The study, conducted by researchers at Johannes Gutenberg and the Institute for Atmospheric and Climate Science in Zurich, Switzerland, is set to be published August 25 in Geophysical Research Letters, a journal of the American Geophysical Union.

When sunspot numbers are down, the Sun emits less ultraviolet radiation. Less radiation means less heating of Earth's atmosphere, which sparks a change in the circulation patterns of the two lowest atmospheric levels, the troposphere and stratosphere. Such changes lead to climatic phenomena such as the North Atlantic Oscillation, a pattern of atmospheric pressure variations that influences wind patterns in the North Atlantic and weather behavior in regions in and around Europe.

"Due to this indirect effect, the solar cycle does not impact hemispherically averaged temperatures, but only leads to regional temperature anomalies," said Stephan Pfahl, a co-author of the study who is now at the Institute for Atmospheric and Climate Science in Zurich.

The authors show that this change in atmospheric circulation leads to cooling in parts of Central Europe but warming in other European countries, such as Iceland. So, sunspots don't necessarily cool the entire globe – their cooling effect is more localized, Sirocko said.

In fact, studies have suggested that the extremely cold European winters of 2010 and 2011 were the result of the North Atlantic Oscillation, which Sirocko and his team now link to the low solar activity during that time.

The 2010 and 2011 European winters were so cold that they resulted in record lows for the month of November in certain countries. Some who dispute the occurrence of anthropogenic climate change argue that this two-year period shows that Earth's climate is not getting any warmer. But climate is a complex system, Sirocko said. And a short-term, localized dip in temperatures only temporarily masks the effects of a warming world.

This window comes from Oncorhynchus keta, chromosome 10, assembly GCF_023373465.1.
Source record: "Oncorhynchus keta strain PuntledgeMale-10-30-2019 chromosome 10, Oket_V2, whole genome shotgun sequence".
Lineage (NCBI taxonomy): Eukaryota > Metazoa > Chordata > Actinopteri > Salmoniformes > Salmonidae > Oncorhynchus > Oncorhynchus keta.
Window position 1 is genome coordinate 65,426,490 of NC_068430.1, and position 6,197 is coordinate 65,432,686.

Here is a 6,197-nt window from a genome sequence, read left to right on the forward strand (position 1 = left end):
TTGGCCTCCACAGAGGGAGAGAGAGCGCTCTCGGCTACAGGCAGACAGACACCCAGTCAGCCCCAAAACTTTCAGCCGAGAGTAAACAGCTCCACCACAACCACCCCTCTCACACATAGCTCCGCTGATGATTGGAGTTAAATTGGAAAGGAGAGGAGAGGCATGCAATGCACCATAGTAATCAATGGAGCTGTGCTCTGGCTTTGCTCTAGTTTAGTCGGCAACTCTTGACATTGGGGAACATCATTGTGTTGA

"Climate is not ruled by one variable," said Sirocko. "In fact, it has [at least] five or six variables. Carbon dioxide is certainly one, but is also one."

Moreover, the researchers also point out that, despite Central Europe's prospect to suffer colder winters every 11 years or so, the average temperature of those winters is increasing and has been for the past three decades. As one piece of evidence of that warming, the Rhine River has not frozen over since 1963. Sirocko said such warming results, in part, from climate change.

To establish a more complete record of past temperature dips, the researchers are looking to other proxies, such as the spread of disease and migratory habits.

"Disease can be transported by insects and rats, but during a strong freezing year that is not likely," said Sirocko. "Also, Romans used the Rhine to defend against the Germanics, but as soon as the river froze people could move across it. The freezing of the Rhine is very important on historical timescales."

It wasn't, however, the Rhine that first got Sirocko to thinking about the connection between freezing rivers and sunspot activity. In fact, it was a 125-mile ice-skating race he attended over 20 years ago in the Netherlands that sparked the scientist's idea.